Perthes’ Disease versus Sickle Cell Disease Hip

Perthes’ disease versus sickle cell disease hip (18 Oct 2014)

www.bmj.com/content/349/bmj.g5584/rr/778350 or http://bit.ly/1tGmuYm

[Rapid Response to Perthes’ disease by Peter Kannu & Andrew Howard

(Published 23 Sept 2014) British Medical Journal – Practice Easily Missed?]

The instructive article [1] of Peter Kannu and Andrew Howard (Oct 4, p 32) has presenting clinical
features that can equally apply to children with sickle cell disease whose omission in differential
diagnosis does not help busy Residents and House Physicians in hospitals anywhere in the world.

RADIOLOGICAL DIFFERENTIATION: PERTHES’ VERSUS SICKLE CELL DISEASE HIP

While clinical presentation – the limp with the physical signs elicited – is identical in Perthes’
and sickle cell disease hip in children the radiological features help in differentiation [2 page
239]. The latter hip differentiation “from Calve-Legg- Perthes’ disease is not difficult” [3]
especially when “the significant differences in age of onset, degree and site of epiphyseal
involvement and changes in the femoral metaphyses are considered” [4 5]. Like in Perthes’ there was
no hip involvement in 157 consecutive children with sickle cell disease aged 4 and below [2 page
239], but between 5 to 9 years of age there was 1 case in 201 consecutive sickle cell disease
patients (0.5%) and between 10 to 14 years we had 7 (4%) of 177 consecutive patients [2]. Therefore
below the age of 15 years we in Ghana found 8 cases of avascular/aseptic femoral head necrosis in
200 consecutive sickle cell disease patients (2.5%) observed by one clinician (myself). The article
of Kannu and Howard [1] states: “The annual incidence of Perthes’ disease among children under 15
ranges from 0.2 to 19.1 per 100,000” which, while quoting the paper of Perry and colleagues on the
“racial and geographic factors on the incidence of Legg-Calve-Perthes disease” [6], failed to
comment that these so-called “racial factors” could be haemoglobinopathic.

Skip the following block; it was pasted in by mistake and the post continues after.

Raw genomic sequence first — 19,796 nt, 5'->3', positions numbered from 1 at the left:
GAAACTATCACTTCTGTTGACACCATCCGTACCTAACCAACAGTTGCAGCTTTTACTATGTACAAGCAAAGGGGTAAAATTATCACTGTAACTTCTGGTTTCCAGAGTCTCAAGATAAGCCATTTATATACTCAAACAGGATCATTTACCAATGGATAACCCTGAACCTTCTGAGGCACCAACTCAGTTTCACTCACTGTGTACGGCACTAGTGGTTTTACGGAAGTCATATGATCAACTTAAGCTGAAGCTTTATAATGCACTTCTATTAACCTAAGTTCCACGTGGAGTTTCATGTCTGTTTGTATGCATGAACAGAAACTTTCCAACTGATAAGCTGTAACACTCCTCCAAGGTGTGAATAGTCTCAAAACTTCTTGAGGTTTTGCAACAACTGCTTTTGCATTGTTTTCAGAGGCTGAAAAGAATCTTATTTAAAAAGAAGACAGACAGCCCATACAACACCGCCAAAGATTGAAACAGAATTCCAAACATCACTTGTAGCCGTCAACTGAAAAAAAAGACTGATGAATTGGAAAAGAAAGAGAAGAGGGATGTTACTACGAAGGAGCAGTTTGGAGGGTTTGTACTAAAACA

DEFINITION OF SICKLE CELL DISEASE

Sickle cell disease is defined as possession of two beta-globin gene defects at least one of which
is the sickle cell gene [2], therefore the phenotypes constituting sickle cell disease are ‘SS’
known as sickle cell anaemia, ‘SC’ known as sickle cell haemoglobin C disease, ‘Sβ-Thal’ which is
sickle cell beta-Thalassaemia, ‘SF-HEREDITARY’ for sickle cell Hereditary Persistence of Foetal
Haemoglobin which 4 phenotypes comprised the commonest sickle cell diseases seen in Ghana. More
‘SC’ phenotype (6.6% of 603 consecutive patients of all

ages) than ‘SS’ (2’8 % of 600) suffered hip necrosis, but no disease phenotype is exempt [2]

ANYWHERE IN THE WORLD

Sickle cell disease occurs in significant measure in White people in Greece, Turkey, Sicily, and in
the Middle East, India, and in their descendants in the diaspora [2, pages 76-82]. Canada where
this article originates [1] has a good representation of these Mediterranean populations [7] as
well as Blacks and though the authors, as part of their investigations carried out for Perthes’
disease mention “a full blood count” there is need to remind Residents and House Physicians
anywhere in the world that haemoglobin electrophoresis must always be counted among the tests to be
carried out in any tentative clinical diagnosis of Perthes’ disease.

FORGETTING PAST PUBLICATIONS?

One Editor of a prestigious international medical publication once wrote asking me to limit my
references to articles published after the year 2000 AD. I wrote back to point out that clinical